Usually when I say Korean films effortlessly mix genre, I mean it in a good way. It’s still impressive in Murder, Take One; director Jang definitely makes the final ingredient a surprise, but it’s a questionable choice….
The majority of the film—albeit on a reduced budget—is successful. It’s a police procedural with one caveat, the entire investigation is being broadcast live. It’s unclear why the police department is teaming with the TV producers, but it isn’t particularly important. The case is interesting enough (turning out to be Agatha Christie influenced) and the acting is good. Jang is able to make Murder, Take One feel absurdist, while still reasonably grounded.
Until the end, when he doesn’t just take away from the absurdist nature of the television show, he brings in a whole new element. It doesn’t destroy the film—it just pushes it below the fail line.
The acting is, as I said before, all good. Lead Cha Seung-won takes a while to get going—his first scene is opposite Shin Ha-kyun, who’s a far more nuanced actor—but he eventually turns in a solid performance. Ryu Seong-ryong is good as Cha’s colleague and initial competitor (they’re both racing to solve the case before the TV producers muddle it too much) and Jang gives them a nice arc.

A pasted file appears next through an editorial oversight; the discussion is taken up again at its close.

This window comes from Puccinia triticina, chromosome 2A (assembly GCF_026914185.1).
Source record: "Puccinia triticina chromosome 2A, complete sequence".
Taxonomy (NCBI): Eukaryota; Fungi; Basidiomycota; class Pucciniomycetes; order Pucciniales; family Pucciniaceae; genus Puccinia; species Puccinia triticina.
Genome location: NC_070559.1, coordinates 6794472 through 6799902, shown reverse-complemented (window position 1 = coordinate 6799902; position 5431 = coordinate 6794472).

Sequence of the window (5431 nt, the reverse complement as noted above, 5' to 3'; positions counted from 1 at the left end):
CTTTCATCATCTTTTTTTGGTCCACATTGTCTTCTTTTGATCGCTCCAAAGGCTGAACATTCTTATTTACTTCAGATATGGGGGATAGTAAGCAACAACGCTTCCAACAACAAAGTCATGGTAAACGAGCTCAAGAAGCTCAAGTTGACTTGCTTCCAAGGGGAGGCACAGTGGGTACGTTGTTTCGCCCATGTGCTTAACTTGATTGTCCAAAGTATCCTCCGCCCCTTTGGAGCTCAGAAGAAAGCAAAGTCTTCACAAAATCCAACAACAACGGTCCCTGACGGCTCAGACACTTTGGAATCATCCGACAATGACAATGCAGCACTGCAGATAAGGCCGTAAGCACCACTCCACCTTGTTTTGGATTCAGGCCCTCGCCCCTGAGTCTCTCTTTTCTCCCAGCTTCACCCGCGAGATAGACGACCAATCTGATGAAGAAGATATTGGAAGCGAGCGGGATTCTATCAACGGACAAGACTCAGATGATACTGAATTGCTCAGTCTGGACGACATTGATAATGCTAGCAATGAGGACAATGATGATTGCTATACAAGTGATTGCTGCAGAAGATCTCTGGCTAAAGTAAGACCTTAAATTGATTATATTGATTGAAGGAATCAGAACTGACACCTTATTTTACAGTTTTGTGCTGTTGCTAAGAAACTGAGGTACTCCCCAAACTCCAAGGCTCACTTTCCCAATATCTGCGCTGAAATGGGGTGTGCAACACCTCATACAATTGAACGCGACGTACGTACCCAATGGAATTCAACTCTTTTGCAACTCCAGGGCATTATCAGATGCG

Murder, Take One moves well—the first hour flies past; Jang knows how to plot a procedural. His composition’s decent, though he cuts too fast.
It’s generally okay.
Written and directed by Jang Jin; directors of photography, Choi Yun-man and Kim Joon-young; edited by Kim Sang-beom and Kim Jae-beom; music by Han Jae-kwon; produced by Lee Taek-dong; released by Cinema Service.
Starring Cha Seung-won (Choi Yeon-gi), Shin Ha-kyun (Kim Young-hun), Shin Goo (Yun), Park Jung-ah (Han Mu-suk), Jeong Jae-yeong (Bully), Kim Ji-su (Jung Yun-jung), Kim Jin-tae (Oh) and Kong Ho-su (Dr. Han).